Stephen Taylor receives NSF CAREER award to study gravitational waves from supermassive black holes


Stephen Taylor, assistant professor of physics and astronomy, has received a National Science Foundation Faculty Early Career Development Program (CAREER) award to further his efforts to probe ultra-low-frequency gravitational waves.


Stephen Taylor (Vanderbilt University)

The award—the National Science Foundation’s most prestigious—supports early-career faculty who have the potential to serve as academic role models in research and education and to lead advances in the mission of their department or organization. His project, “Unveiling the Nanohertz GW Discovery Landscape by Broadening Participation in Multi-Messenger Astrophysics,” will receive $450,000 through 2026.  


“I am extraordinarily excited, honored and humbled by this NSF CAREER award,” Taylor said. “It will allow me and my research group at Vanderbilt to get to work on developing bleeding-edge new gravitational wave search techniques that will help characterize the dynamics of supermassive black hole binary systems, find possible obscured exotic cosmological gravitational wave signals, map the low-frequency gravitational-wave sky, and limit possible successor theories to Einstein’s theory of gravity.” 


Gravitational waves, which are ripples in the fabric of space-time, are created by pairs of black holes colliding and possibly by other cosmological phenomena. Their existence was theorized by Einstein’s general theory of relativity and is a component of how we fundamentally understand physics.  


The technique used to detect gravitational waves through pulsars—the most precise clocks of space—is called a pulsar timing array. Taylor describes the development of pulsar timing arrays as an effort to “hack the Milky Way galaxy to make a giant gravitational wave antenna, where we look for correlated timing wobbles of precisely timed pulsars spread across the galaxy, very much like seeing buoys on an ocean bob and sway in tune with each other when a wave passes by.”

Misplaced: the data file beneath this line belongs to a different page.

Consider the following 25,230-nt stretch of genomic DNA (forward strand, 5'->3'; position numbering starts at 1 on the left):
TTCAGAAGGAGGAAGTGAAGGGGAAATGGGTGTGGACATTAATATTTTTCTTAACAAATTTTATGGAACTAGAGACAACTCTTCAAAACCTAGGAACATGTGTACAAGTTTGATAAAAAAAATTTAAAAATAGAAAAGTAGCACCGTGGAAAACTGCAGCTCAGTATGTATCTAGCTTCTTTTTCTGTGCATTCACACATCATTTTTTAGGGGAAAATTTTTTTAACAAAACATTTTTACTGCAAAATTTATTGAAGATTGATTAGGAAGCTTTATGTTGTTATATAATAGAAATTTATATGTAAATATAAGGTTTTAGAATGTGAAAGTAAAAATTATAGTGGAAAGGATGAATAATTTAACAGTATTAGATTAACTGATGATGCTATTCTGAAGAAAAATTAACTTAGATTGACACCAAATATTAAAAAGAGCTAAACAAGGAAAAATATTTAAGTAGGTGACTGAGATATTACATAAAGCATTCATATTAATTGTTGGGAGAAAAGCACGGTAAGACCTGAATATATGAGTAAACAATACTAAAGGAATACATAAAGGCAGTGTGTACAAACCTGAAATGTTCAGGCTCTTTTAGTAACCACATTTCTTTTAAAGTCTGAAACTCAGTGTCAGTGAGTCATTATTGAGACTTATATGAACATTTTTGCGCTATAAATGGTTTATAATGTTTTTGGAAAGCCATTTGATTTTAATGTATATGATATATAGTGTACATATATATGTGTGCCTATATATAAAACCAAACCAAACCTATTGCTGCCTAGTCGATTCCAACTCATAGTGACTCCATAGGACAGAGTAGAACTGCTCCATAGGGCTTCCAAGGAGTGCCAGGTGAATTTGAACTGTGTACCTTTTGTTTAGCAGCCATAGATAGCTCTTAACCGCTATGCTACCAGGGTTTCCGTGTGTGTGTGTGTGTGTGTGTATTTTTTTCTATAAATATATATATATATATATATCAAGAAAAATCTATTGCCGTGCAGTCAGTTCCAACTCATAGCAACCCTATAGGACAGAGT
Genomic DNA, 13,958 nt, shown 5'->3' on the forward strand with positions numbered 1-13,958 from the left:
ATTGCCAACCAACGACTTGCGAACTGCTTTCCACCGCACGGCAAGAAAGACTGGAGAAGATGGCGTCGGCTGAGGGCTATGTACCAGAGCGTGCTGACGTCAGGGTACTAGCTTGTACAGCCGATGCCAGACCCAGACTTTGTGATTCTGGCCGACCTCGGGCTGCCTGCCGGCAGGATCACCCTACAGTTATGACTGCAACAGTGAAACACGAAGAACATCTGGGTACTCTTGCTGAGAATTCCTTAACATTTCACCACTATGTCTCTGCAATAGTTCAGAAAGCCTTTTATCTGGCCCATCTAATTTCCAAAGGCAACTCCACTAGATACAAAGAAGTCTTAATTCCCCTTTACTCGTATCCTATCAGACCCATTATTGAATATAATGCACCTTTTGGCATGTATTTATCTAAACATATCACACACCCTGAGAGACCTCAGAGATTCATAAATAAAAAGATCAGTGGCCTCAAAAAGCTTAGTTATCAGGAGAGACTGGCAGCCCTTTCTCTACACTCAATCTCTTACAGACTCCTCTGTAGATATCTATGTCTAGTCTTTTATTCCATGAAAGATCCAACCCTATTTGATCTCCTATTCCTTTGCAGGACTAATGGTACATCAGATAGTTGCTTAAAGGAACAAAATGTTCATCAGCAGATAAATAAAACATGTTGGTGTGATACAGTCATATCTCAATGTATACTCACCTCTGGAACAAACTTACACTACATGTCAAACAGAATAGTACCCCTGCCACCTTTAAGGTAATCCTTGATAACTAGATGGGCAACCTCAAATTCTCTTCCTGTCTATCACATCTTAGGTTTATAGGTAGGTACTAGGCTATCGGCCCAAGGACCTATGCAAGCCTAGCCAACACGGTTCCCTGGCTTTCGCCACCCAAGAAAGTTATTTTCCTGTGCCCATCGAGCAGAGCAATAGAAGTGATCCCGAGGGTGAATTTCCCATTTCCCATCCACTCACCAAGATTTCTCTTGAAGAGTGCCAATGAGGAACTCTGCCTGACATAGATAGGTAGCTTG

The wave periods he examines move in time increments of years to decades, making his work a long timescale experiment that has just begun to bear fruit—with some exciting breakthroughs expected within the next few years. 


“It was only five years ago that scientists first detected gravitational waves from the merger of two black holes. Now, with results coming in from LIGO and NANOGrav and the Event Horizon Telescope, it is a golden age for studying black hole astrophysics,” said M. Shane Hutson, chair of the department of physics and astronomy. “This NSF CAREER award for Stephen shows that he is an emerging leader in this exciting new field. With Stephen on board, and with continuing investments in math and physics faculty through the Vanderbilt Initiative for Gravity, Waves and Fluids (VandyGRAF), Vanderbilt is well positioned to be a major player in this new perspective on the universe.” 


The award also will support efforts to increase equity, diversity and inclusion among the researchers and students assisting Taylor. “The integrated educational dimension of this award will improve the participation in pulsar timing array science by underrepresented minority students, boost the gravitational wave research footprint of Middle Tennessee and leverage the existing Fisk-Vanderbilt Bridge Program to greatly advance the field,” Taylor said. 


Taylor joined Vanderbilt as an assistant professor and Dean’s Faculty Fellow in 2019. After his undergraduate and graduate studies at Oxford and Cambridge in the U.K., respectively, Taylor was a NANOGrav Senior Postdoctoral Fellow at the California Institute of Technology and a Caltech Postdoctoral Scholar and NASA Postdoctoral Fellow at NASA’s Jet Propulsion Laboratory in Pasadena, California.